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Capacity development in health sector is new focus: Watanabe Kozo

In March this year, Watanabe Kozo assumed the role of Chief Representative of JICA Bhutan. He spoke to Kuensel’s Reporter Choki Wangmo on his plans and aspirations during his three-year tenure.

A brief background about you before you became the Chief Representative of JICA Bhutan Office.

I have 25 years of experience with JICA as international cooperation staff. For 10 years, I worked for health sector cooperation in Asia, Pacific, Africa, and Latin America.

As a part of long-term assignment for overseas programme in JICA, I worked for six years in Vietnam and Cambodia as a JICA expert for the Cambodia-Japan Cooperation Centre.

Bhutan is the third country for my long-term assignment.

 

How do you plan to use your long years of experience under the cooperation?

I would use my long years of experience in the health sector to actively work towards human resource development. There were requests from the government seeking support in health facilities and technical support but Japan did not approve it yet. We are working on the approval process. I really want to work on sharing ideas and cooperation among health officials from Bhutan and Japan.

I can also use my skills to bring in organisational and management change in Bhutan. These good practices from Japanese companies, such as 5S and Y-GAYA are internationally recognised for its effectiveness.

Five Ss, called Kaizen in Japanese, strives to bring continuous quality improvement through the concept—sort, set, shine, standardise and sustain. Organisations need to improve working environment and management every day so that employees are satisfied and motivated.

It should start from organising the physical environment through orderliness, cleanliness, implementation and discipline. 5S improves service delivery and saves time.

The second concept in organisational management is Y-GAYA. It embraces active communication, collaboration and positive interaction among workers. Such soft skill is useful in the international cooperation activities, office management with Bhutanese and Japanese staff. I am willing to introduce these concepts at any occasions as requested.

 

What is your impression of the country?

People are kind and respect the culture and religion. Nature and plant species in

Thimphu is similar to Japan. Nature in the South is similar to Cambodia.

 

Your predecessor said that he couldn’t do anything in the health sector. What cooperation do you see in the sector during your tenure?

JICA worked for health sector in several projects like improvement of medical equipment at the regional referral hospitals and the national hospital.  Installation of precision high grade CT scanners is expected to enhance diagnostic services at JDWNRH and regional hospitals in Mongar and Gelephu.

During my tenure, I will try to expand capacity development for health human resource development.

As of April this year, JICA has about six on-going projects in different parts of the country in horticulture development, community engagement, infrastructure development, disaster management, and health.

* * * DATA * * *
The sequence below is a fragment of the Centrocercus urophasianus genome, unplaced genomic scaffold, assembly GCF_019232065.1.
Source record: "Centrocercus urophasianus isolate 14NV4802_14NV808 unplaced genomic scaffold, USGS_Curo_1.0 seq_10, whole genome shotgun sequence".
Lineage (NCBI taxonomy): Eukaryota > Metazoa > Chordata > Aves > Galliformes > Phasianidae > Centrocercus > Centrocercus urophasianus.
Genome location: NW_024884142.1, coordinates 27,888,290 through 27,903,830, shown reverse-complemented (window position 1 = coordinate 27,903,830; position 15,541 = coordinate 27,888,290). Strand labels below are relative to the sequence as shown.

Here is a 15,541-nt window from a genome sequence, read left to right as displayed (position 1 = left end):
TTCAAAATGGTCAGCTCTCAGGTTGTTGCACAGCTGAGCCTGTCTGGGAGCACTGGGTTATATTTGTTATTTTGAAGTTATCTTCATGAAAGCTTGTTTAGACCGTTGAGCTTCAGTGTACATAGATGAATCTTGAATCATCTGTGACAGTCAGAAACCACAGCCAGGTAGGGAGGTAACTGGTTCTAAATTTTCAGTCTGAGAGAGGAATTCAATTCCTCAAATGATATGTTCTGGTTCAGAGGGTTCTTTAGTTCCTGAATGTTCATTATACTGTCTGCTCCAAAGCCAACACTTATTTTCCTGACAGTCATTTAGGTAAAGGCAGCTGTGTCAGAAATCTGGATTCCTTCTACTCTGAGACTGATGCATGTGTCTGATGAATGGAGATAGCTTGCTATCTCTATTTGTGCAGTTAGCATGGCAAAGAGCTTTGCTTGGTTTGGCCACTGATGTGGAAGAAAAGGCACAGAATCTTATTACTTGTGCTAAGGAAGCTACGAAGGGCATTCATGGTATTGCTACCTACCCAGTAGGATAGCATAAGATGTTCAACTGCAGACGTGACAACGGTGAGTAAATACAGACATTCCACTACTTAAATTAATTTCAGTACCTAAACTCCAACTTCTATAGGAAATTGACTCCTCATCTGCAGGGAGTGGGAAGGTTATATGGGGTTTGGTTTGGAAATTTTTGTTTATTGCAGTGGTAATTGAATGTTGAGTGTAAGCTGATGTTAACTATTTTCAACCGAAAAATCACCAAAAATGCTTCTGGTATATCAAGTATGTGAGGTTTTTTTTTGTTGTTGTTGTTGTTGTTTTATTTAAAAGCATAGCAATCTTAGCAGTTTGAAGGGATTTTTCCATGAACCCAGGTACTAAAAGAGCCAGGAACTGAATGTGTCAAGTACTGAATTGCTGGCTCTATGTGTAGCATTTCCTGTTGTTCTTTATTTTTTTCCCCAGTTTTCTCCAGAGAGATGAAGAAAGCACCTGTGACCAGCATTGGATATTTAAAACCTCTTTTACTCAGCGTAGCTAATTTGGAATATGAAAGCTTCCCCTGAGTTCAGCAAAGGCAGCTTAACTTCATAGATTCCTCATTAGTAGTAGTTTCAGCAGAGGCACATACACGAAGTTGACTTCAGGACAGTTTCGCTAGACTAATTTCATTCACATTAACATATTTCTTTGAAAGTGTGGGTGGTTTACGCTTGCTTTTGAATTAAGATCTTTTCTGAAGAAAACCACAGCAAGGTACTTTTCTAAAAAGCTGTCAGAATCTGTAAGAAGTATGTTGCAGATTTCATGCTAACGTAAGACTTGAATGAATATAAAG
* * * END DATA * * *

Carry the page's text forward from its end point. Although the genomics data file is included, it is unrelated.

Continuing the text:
Besides cooperation in agriculture, technology, and human resource development, what possible cooperation areas do you see during your tenure?

Bhutan and Japan can particularly cooperate in areas of waste management and giving opportunities and support to young entrepreneurs in the country. Young entrepreneurs need skills development and opportunities so that unemployed youth are attracted in entrepreneurship.

In Cambodia and Vietnam, I worked as an expert in business sector development and gave business skills training. In Bhutan, the culture is different and not receptive to such training centres. Integration of culture with modern progress would enhance youth engagement in business.

 

The government is emphasising on clean energy and waste management. Do you see any opportunity for cooperation in these sectors?

The ongoing cooperation on drafting power sector master plan will identify many potential hydropower plants across the country by the end of this year.

At the grassroots level, JICA in partnership with other development partners will transfer appropriate technology for solid waste management in Thimphu. This project will help city officials to involve with communities to reduce waste through segregation, composting, and strengthen recycling initiatives.

However, collaboration with other partners is necessary so that programmes are successful.

 

In the past, there were incidences of JICA volunteers facing challenges in the country. How is it addressed?

As of now, we have about 30 volunteers in the country in education, technical institutes, special education, health and social workers. The volunteers were provided based on the request from the government for a period of two years.

Volunteers faced challenges mainly with improper infrastructures and non-cooperation from their counterparts which created unpleasant working environment. But we are working for people. When such misunderstandings occurred, JICA intervened and informed the responsible agencies.

 

Any other thoughts?

In 2011, His Majesty the King and the Gyaltshuen visited Japan in the aftermath of great earthquake and tsunami, which affected certain areas and prayed for the victims. Japanese people remember the event well with sincere gratitude.

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